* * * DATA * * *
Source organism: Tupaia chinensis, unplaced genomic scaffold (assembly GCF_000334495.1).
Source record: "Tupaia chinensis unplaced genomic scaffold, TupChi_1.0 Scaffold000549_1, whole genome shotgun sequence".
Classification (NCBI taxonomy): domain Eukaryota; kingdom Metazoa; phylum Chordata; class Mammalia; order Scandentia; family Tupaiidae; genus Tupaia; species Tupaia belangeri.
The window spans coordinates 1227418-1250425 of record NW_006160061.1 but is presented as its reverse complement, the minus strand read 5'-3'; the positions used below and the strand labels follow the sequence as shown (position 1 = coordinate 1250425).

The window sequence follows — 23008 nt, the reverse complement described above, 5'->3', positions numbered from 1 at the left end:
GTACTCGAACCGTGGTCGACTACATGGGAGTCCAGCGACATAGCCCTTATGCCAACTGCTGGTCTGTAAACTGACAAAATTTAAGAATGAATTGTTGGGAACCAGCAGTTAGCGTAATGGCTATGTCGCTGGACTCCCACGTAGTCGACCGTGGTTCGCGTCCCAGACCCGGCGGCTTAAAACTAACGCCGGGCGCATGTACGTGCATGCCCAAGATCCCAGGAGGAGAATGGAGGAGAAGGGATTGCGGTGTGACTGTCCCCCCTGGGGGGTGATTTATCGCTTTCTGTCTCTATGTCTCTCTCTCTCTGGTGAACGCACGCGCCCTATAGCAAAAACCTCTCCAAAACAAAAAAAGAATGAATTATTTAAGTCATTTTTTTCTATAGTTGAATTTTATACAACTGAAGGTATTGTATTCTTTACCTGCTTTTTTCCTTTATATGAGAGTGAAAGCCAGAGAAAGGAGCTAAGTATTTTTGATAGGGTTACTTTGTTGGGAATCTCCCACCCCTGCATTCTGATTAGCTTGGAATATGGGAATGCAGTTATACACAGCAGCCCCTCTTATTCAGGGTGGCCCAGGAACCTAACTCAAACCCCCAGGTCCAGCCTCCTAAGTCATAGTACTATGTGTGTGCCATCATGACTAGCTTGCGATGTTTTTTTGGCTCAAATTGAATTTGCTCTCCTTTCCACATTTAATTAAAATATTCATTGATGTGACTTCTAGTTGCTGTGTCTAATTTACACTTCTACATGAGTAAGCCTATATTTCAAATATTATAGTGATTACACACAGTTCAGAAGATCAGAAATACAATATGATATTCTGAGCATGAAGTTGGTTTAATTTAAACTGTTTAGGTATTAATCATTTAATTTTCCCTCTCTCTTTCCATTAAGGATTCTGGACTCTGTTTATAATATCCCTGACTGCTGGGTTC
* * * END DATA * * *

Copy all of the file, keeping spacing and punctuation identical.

Source organism: Tupaia chinensis, unplaced genomic scaffold (assembly GCF_000334495.1).
Source record: "Tupaia chinensis unplaced genomic scaffold, TupChi_1.0 Scaffold000549_1, whole genome shotgun sequence".
Classification (NCBI taxonomy): domain Eukaryota; kingdom Metazoa; phylum Chordata; class Mammalia; order Scandentia; family Tupaiidae; genus Tupaia; species Tupaia belangeri.
The window spans coordinates 1227418-1250425 of record NW_006160061.1 but is presented as its reverse complement, the minus strand read 5'-3'; the positions used below and the strand labels follow the sequence as shown (position 1 = coordinate 1250425).

The window sequence follows — 23008 nt, the reverse complement described above, 5'->3', positions numbered from 1 at the left end:
GTACTCGAACCGTGGTCGACTACATGGGAGTCCAGCGACATAGCCCTTATGCCAACTGCTGGTCTGTAAACTGACAAAATTTAAGAATGAATTGTTGGGAACCAGCAGTTAGCGTAATGGCTATGTCGCTGGACTCCCACGTAGTCGACCGTGGTTCGCGTCCCAGACCCGGCGGCTTAAAACTAACGCCGGGCGCATGTACGTGCATGCCCAAGATCCCAGGAGGAGAATGGAGGAGAAGGGATTGCGGTGTGACTGTCCCCCCTGGGGGGTGATTTATCGCTTTCTGTCTCTATGTCTCTCTCTCTCTGGTGAACGCACGCGCCCTATAGCAAAAACCTCTCCAAAACAAAAAAAGAATGAATTATTTAAGTCATTTTTTTCTATAGTTGAATTTTATACAACTGAAGGTATTGTATTCTTTACCTGCTTTTTTCCTTTATATGAGAGTGAAAGCCAGAGAAAGGAGCTAAGTATTTTTGATAGGGTTACTTTGTTGGGAATCTCCCACCCCTGCATTCTGATTAGCTTGGAATATGGGAATGCAGTTATACACAGCAGCCCCTCTTATTCAGGGTGGCCCAGGAACCTAACTCAAACCCCCAGGTCCAGCCTCCTAAGTCATAGTACTATGTGTGTGCCATCATGACTAGCTTGCGATGTTTTTTTGGCTCAAATTGAATTTGCTCTCCTTTCCACATTTAATTAAAATATTCATTGATGTGACTTCTAGTTGCTGTGTCTAATTTACACTTCTACATGAGTAAGCCTATATTTCAAATATTATAGTGATTACACACAGTTCAGAAGATCAGAAATACAATATGATATTCTGAGCATGAAGTTGGTTTAATTTAAACTGTTTAGGTATTAATCATTTAATTTTCCCTCTCTCTTTCCATTAAGGATTCTGGACTCTGTTTATAATATCCCTGACTGCTGGGTTC